In the beginning, this turned out to be a great asset for the program. Although faculty provides a clear position and weight within university organization, it also entails rigid-ity and bureaucracy. Departments at Tumaini have to get decisions approved on three levels: on departmental level, on faculty level, and on administrative or academic board level. Some decisions require an additional decision on uni-versity senate level. Not being associated with any faculty exempted the BIT program from faculty-level debates and freed it from intra-faculty competition.

Problems began to arise soon, though. Firstly, about half-way the academic year students noticed that not belonging to any faculty means that students do not have a repre-sentative in the university’s academic board. Secondly, the national student loans’ board requires that every student must belong to some faculty. Thirdly, special ‘faculty re-quirements’ determine how much money a student is eligi-ble to get from the loan board. Fourthly, official forms have a box for a faculty stamp. These might not be issues in many other countries, but Tanzania’s governmental insti-tutions are notorious for the inflexibility when it comes to paperwork. Already in the very beginning of the program implementation it became clear that none of the existing faculties were willing to consider IT to belong under their compartment, so it was necessary to find an alternative or-ganizational arrangement.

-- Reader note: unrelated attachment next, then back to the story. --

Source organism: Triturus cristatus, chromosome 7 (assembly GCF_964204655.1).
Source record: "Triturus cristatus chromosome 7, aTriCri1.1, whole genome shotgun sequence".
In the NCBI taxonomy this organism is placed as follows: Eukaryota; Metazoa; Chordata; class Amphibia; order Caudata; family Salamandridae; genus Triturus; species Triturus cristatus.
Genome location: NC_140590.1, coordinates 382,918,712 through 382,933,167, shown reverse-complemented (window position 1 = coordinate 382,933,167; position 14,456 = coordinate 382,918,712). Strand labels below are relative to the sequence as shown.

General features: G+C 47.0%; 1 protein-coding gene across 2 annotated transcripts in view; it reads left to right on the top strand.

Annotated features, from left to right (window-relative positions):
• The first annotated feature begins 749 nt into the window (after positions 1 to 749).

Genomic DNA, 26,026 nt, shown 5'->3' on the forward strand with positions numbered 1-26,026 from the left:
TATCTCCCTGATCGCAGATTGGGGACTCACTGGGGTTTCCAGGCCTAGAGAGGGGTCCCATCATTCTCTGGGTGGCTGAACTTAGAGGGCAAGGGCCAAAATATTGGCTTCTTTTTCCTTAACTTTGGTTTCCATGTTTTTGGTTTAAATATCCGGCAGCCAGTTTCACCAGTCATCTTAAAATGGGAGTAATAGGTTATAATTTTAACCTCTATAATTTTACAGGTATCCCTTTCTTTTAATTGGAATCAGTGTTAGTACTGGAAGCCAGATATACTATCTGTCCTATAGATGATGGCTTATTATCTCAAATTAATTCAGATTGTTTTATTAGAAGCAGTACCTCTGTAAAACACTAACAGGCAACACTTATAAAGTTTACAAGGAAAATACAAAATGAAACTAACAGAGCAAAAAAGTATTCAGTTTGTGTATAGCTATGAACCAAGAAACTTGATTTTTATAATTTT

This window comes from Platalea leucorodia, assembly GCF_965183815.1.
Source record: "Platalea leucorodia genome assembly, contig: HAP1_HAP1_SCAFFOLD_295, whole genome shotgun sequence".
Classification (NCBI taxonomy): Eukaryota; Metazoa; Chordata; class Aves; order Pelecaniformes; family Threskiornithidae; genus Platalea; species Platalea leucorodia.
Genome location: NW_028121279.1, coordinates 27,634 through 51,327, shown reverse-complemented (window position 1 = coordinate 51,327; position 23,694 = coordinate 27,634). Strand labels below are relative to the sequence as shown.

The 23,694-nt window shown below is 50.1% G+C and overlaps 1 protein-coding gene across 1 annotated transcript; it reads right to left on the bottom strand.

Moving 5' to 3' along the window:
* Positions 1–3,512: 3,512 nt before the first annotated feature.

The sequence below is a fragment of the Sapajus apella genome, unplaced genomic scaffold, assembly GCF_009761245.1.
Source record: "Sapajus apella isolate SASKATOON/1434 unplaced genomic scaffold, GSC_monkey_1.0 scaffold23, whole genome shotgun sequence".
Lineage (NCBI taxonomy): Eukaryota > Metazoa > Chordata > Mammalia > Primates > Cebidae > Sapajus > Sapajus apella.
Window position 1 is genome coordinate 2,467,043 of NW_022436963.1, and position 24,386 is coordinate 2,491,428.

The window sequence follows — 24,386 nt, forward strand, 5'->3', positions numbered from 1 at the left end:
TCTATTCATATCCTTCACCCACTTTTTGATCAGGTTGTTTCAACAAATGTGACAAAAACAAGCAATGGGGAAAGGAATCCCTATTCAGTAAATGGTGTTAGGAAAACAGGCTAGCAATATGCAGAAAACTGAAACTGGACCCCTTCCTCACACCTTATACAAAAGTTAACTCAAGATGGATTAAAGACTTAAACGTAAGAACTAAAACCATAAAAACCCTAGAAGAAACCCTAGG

Because of these issues, in an administrative meeting in the middle of the second semester it was decided that an ICT Directorate will be founded, and that the BIT pro-gram will belong to that directorate10. The directorate answers directly to the university management—regarding academic issues to the Deputy Provost for Academic Affairs (DPAA), regarding administrative and financial issues to the Deputy Provost for Administration (DPA) and generally to the Provost. This arrangement, which is not uncommon in Tanzania, suits well a situation in which faculty is too large an organizational unit, but in which there is still a need for a unit that has the status and functions similar to those of a faculty.

9Personal SMS, June 22, 2008, 18:04

10Internal Memo: BIT Program Planning Meeting, Friday, April 4 2008, 15:00–16:00, §12

I dokument Koli Calling 2008 (sidor 56-62)